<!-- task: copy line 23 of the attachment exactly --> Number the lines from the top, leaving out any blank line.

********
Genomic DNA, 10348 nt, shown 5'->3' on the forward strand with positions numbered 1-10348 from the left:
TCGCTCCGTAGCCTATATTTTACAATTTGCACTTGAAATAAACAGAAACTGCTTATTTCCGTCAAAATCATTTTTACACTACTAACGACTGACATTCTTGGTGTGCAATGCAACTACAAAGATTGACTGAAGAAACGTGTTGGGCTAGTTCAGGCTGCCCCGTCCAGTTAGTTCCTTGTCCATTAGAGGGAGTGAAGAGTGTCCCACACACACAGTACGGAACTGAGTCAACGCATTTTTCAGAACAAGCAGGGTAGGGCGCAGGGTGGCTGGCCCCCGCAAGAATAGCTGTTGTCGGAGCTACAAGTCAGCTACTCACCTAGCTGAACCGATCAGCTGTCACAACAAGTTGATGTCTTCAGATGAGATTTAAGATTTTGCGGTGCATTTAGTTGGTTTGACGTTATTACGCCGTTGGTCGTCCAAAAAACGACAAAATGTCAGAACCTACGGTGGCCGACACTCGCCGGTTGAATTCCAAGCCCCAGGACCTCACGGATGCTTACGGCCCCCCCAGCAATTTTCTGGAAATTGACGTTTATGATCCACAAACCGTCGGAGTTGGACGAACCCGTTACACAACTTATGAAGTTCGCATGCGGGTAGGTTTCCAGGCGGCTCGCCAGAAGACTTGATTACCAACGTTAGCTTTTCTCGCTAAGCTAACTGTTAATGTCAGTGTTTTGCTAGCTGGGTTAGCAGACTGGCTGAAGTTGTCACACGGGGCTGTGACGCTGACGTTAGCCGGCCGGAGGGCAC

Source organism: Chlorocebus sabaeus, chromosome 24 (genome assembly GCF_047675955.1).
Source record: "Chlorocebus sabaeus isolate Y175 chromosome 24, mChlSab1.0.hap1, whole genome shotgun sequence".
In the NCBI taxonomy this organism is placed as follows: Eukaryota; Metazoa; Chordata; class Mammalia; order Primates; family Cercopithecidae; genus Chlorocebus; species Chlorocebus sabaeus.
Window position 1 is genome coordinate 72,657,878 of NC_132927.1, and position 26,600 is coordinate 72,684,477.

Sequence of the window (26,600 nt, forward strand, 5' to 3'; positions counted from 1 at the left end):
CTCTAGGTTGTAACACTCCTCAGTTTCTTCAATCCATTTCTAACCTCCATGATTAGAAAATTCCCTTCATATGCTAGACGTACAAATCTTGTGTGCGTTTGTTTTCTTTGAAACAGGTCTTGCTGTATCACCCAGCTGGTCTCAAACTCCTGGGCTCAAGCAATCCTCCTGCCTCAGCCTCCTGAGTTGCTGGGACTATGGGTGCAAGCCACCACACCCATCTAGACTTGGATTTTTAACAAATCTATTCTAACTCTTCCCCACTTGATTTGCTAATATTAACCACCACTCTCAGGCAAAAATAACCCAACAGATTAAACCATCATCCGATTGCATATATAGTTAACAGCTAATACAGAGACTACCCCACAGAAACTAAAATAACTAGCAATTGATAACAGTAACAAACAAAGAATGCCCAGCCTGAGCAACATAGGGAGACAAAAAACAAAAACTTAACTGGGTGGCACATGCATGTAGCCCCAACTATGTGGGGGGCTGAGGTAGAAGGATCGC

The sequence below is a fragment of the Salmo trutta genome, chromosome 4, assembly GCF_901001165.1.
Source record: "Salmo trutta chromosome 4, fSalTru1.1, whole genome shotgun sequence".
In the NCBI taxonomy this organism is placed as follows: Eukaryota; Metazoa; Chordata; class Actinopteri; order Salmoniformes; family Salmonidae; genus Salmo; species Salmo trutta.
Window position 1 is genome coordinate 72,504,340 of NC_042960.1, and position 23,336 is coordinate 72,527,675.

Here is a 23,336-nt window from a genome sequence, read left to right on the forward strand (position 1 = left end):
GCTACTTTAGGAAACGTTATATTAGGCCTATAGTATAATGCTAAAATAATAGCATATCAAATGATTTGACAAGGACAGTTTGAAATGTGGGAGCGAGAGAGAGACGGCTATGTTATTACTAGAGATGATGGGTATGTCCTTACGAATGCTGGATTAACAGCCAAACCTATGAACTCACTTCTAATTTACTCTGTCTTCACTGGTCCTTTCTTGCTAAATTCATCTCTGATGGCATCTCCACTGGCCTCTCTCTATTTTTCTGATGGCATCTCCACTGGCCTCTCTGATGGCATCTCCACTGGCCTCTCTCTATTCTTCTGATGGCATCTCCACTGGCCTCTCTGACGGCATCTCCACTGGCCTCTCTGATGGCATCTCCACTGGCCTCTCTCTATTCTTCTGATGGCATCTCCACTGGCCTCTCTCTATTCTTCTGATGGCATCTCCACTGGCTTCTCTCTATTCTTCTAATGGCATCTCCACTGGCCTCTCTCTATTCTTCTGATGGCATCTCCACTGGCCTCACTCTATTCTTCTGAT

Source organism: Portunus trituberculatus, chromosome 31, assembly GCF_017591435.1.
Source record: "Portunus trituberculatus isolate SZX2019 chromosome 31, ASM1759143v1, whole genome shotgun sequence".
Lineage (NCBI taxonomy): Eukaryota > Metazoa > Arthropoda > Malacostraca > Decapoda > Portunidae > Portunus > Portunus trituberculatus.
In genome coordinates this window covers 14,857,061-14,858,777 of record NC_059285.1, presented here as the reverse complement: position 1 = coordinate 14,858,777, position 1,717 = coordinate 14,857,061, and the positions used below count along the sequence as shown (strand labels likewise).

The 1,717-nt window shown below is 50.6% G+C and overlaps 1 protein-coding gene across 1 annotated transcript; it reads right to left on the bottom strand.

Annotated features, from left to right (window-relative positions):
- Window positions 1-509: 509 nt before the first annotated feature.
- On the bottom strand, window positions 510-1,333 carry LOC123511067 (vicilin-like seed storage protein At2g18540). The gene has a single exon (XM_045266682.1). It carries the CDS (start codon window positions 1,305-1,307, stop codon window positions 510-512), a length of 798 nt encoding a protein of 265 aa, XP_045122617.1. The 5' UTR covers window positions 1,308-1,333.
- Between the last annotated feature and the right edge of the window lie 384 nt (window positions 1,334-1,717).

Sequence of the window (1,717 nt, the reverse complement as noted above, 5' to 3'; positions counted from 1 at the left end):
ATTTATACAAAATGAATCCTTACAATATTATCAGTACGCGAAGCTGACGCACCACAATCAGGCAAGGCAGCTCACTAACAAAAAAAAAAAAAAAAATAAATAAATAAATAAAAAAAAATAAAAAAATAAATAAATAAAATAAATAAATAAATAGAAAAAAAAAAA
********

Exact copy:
- Between the last annotated feature and the right edge of the window lie 384 nt (window positions 1,334-1,717).